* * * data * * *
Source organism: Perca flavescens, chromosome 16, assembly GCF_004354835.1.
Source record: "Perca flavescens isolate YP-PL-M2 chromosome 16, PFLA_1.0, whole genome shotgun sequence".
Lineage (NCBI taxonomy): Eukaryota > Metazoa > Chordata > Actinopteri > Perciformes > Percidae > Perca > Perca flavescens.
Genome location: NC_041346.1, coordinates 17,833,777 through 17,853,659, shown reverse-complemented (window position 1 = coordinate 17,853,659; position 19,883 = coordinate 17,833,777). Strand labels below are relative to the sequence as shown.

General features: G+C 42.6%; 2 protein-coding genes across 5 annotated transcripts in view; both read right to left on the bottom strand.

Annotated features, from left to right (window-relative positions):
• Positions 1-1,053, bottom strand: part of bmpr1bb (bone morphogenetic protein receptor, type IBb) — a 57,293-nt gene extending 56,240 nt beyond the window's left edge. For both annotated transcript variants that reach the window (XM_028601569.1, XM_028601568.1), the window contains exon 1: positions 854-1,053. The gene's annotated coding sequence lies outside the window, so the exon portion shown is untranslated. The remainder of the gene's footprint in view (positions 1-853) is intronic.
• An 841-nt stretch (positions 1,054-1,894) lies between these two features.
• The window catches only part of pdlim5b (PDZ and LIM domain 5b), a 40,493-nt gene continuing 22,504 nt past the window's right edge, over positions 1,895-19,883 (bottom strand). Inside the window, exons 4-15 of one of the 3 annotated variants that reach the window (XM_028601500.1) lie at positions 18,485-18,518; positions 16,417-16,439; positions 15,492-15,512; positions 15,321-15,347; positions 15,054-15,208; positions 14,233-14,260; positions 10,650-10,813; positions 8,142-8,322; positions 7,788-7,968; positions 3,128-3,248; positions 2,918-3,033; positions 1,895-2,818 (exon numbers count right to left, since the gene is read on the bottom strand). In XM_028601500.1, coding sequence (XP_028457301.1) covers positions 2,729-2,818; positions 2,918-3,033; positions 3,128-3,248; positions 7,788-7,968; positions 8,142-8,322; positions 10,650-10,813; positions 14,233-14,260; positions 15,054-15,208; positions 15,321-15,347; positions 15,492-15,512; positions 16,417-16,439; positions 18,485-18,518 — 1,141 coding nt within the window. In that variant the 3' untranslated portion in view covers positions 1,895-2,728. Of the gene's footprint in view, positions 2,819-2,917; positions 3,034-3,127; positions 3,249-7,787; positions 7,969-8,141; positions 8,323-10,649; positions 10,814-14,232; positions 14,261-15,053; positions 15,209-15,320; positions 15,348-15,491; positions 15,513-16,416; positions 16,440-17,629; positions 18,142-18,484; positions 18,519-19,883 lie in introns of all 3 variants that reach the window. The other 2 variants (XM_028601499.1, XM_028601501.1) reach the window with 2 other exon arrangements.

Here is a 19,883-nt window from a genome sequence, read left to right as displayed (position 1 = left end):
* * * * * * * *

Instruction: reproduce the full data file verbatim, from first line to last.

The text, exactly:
Source organism: Perca flavescens, chromosome 16, assembly GCF_004354835.1.
Source record: "Perca flavescens isolate YP-PL-M2 chromosome 16, PFLA_1.0, whole genome shotgun sequence".
Lineage (NCBI taxonomy): Eukaryota > Metazoa > Chordata > Actinopteri > Perciformes > Percidae > Perca > Perca flavescens.
Genome location: NC_041346.1, coordinates 17,833,777 through 17,853,659, shown reverse-complemented (window position 1 = coordinate 17,853,659; position 19,883 = coordinate 17,833,777). Strand labels below are relative to the sequence as shown.

General features: G+C 42.6%; 2 protein-coding genes across 5 annotated transcripts in view; both read right to left on the bottom strand.

Annotated features, from left to right (window-relative positions):
• Positions 1-1,053, bottom strand: part of bmpr1bb (bone morphogenetic protein receptor, type IBb) — a 57,293-nt gene extending 56,240 nt beyond the window's left edge. For both annotated transcript variants that reach the window (XM_028601569.1, XM_028601568.1), the window contains exon 1: positions 854-1,053. The gene's annotated coding sequence lies outside the window, so the exon portion shown is untranslated. The remainder of the gene's footprint in view (positions 1-853) is intronic.
• An 841-nt stretch (positions 1,054-1,894) lies between these two features.
• The window catches only part of pdlim5b (PDZ and LIM domain 5b), a 40,493-nt gene continuing 22,504 nt past the window's right edge, over positions 1,895-19,883 (bottom strand). Inside the window, exons 4-15 of one of the 3 annotated variants that reach the window (XM_028601500.1) lie at positions 18,485-18,518; positions 16,417-16,439; positions 15,492-15,512; positions 15,321-15,347; positions 15,054-15,208; positions 14,233-14,260; positions 10,650-10,813; positions 8,142-8,322; positions 7,788-7,968; positions 3,128-3,248; positions 2,918-3,033; positions 1,895-2,818 (exon numbers count right to left, since the gene is read on the bottom strand). In XM_028601500.1, coding sequence (XP_028457301.1) covers positions 2,729-2,818; positions 2,918-3,033; positions 3,128-3,248; positions 7,788-7,968; positions 8,142-8,322; positions 10,650-10,813; positions 14,233-14,260; positions 15,054-15,208; positions 15,321-15,347; positions 15,492-15,512; positions 16,417-16,439; positions 18,485-18,518 — 1,141 coding nt within the window. In that variant the 3' untranslated portion in view covers positions 1,895-2,728. Of the gene's footprint in view, positions 2,819-2,917; positions 3,034-3,127; positions 3,249-7,787; positions 7,969-8,141; positions 8,323-10,649; positions 10,814-14,232; positions 14,261-15,053; positions 15,209-15,320; positions 15,348-15,491; positions 15,513-16,416; positions 16,440-17,629; positions 18,142-18,484; positions 18,519-19,883 lie in introns of all 3 variants that reach the window. The other 2 variants (XM_028601499.1, XM_028601501.1) reach the window with 2 other exon arrangements.

Here is a 19,883-nt window from a genome sequence, read left to right as displayed (position 1 = left end):